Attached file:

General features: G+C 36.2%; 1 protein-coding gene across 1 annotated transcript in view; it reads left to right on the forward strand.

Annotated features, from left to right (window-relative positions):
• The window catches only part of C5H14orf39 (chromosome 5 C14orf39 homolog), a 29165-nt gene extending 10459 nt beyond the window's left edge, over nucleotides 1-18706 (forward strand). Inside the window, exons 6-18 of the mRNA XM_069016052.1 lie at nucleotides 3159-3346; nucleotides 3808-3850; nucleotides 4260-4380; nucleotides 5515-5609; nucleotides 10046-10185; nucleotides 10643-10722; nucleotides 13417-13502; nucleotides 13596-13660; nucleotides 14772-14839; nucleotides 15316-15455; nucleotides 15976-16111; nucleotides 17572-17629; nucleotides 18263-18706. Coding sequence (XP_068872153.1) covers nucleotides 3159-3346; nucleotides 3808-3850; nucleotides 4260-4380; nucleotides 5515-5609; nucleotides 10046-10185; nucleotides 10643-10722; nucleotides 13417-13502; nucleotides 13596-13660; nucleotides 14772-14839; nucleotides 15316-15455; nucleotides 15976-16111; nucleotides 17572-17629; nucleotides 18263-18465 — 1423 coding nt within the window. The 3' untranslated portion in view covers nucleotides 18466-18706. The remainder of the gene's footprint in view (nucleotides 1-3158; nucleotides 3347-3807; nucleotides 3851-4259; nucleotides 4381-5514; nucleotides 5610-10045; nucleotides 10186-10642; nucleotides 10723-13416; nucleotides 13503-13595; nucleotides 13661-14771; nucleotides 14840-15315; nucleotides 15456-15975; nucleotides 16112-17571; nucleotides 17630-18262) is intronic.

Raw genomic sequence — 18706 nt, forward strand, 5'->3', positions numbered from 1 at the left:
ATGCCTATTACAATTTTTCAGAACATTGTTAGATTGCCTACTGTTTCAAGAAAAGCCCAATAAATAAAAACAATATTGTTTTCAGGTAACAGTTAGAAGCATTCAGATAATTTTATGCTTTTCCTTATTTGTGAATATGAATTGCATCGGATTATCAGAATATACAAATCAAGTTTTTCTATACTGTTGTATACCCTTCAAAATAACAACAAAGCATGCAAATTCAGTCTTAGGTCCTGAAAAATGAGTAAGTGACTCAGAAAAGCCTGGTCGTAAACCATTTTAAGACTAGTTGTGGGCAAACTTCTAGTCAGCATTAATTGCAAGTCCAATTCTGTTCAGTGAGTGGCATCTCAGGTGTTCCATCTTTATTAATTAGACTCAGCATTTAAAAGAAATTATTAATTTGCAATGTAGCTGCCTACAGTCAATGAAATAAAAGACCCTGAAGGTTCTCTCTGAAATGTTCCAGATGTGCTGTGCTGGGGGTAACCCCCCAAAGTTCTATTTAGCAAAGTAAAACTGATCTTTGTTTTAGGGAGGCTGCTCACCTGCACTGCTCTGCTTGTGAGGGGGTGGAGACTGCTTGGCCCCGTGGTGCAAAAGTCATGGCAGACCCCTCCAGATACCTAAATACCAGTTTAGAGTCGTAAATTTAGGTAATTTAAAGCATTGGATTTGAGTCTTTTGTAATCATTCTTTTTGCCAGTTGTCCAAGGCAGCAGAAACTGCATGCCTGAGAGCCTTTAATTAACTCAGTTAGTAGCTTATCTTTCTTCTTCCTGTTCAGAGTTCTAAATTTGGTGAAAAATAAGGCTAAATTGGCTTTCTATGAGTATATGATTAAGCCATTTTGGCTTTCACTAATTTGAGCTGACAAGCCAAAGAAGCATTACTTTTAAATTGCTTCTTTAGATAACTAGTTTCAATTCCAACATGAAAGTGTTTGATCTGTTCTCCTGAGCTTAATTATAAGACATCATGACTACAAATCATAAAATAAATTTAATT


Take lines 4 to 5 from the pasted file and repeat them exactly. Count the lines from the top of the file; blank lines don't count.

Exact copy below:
Raw genomic sequence — 18706 nt, forward strand, 5'->3', positions numbered from 1 at the left:
ATGCCTATTACAATTTTTCAGAACATTGTTAGATTGCCTACTGTTTCAAGAAAAGCCCAATAAATAAAAACAATATTGTTTTCAGGTAACAGTTAGAAGCATTCAGATAATTTTATGCTTTTCCTTATTTGTGAATATGAATTGCATCGGATTATCAGAATATACAAATCAAGTTTTTCTATACTGTTGTATACCCTTCAAAATAACAACAAAGCATGCAAATTCAGTCTTAGGTCCTGAAAAATGAGTAAGTGACTCAGAAAAGCCTGGTCGTAAACCATTTTAAGACTAGTTGTGGGCAAACTTCTAGTCAGCATTAATTGCAAGTCCAATTCTGTTCAGTGAGTGGCATCTCAGGTGTTCCATCTTTATTAATTAGACTCAGCATTTAAAAGAAATTATTAATTTGCAATGTAGCTGCCTACAGTCAATGAAATAAAAGACCCTGAAGGTTCTCTCTGAAATGTTCCAGATGTGCTGTGCTGGGGGTAACCCCCCAAAGTTCTATTTAGCAAAGTAAAACTGATCTTTGTTTTAGGGAGGCTGCTCACCTGCACTGCTCTGCTTGTGAGGGGGTGGAGACTGCTTGGCCCCGTGGTGCAAAAGTCATGGCAGACCCCTCCAGATACCTAAATACCAGTTTAGAGTCGTAAATTTAGGTAATTTAAAGCATTGGATTTGAGTCTTTTGTAATCATTCTTTTTGCCAGTTGTCCAAGGCAGCAGAAACTGCATGCCTGAGAGCCTTTAATTAACTCAGTTAGTAGCTTATCTTTCTTCTTCCTGTTCAGAGTTCTAAATTTGGTGAAAAATAAGGCTAAATTGGCTTTCTATGAGTATATGATTAAGCCATTTTGGCTTTCACTAATTTGAGCTGACAAGCCAAAGAAGCATTACTTTTAAATTGCTTCTTTAGATAACTAGTTTCAATTCCAACATGAAAGTGTTTGATCTGTTCTCCTGAGCTTAATTATAAGACATCATGACTACAAATCATAAAATAAATTTAATT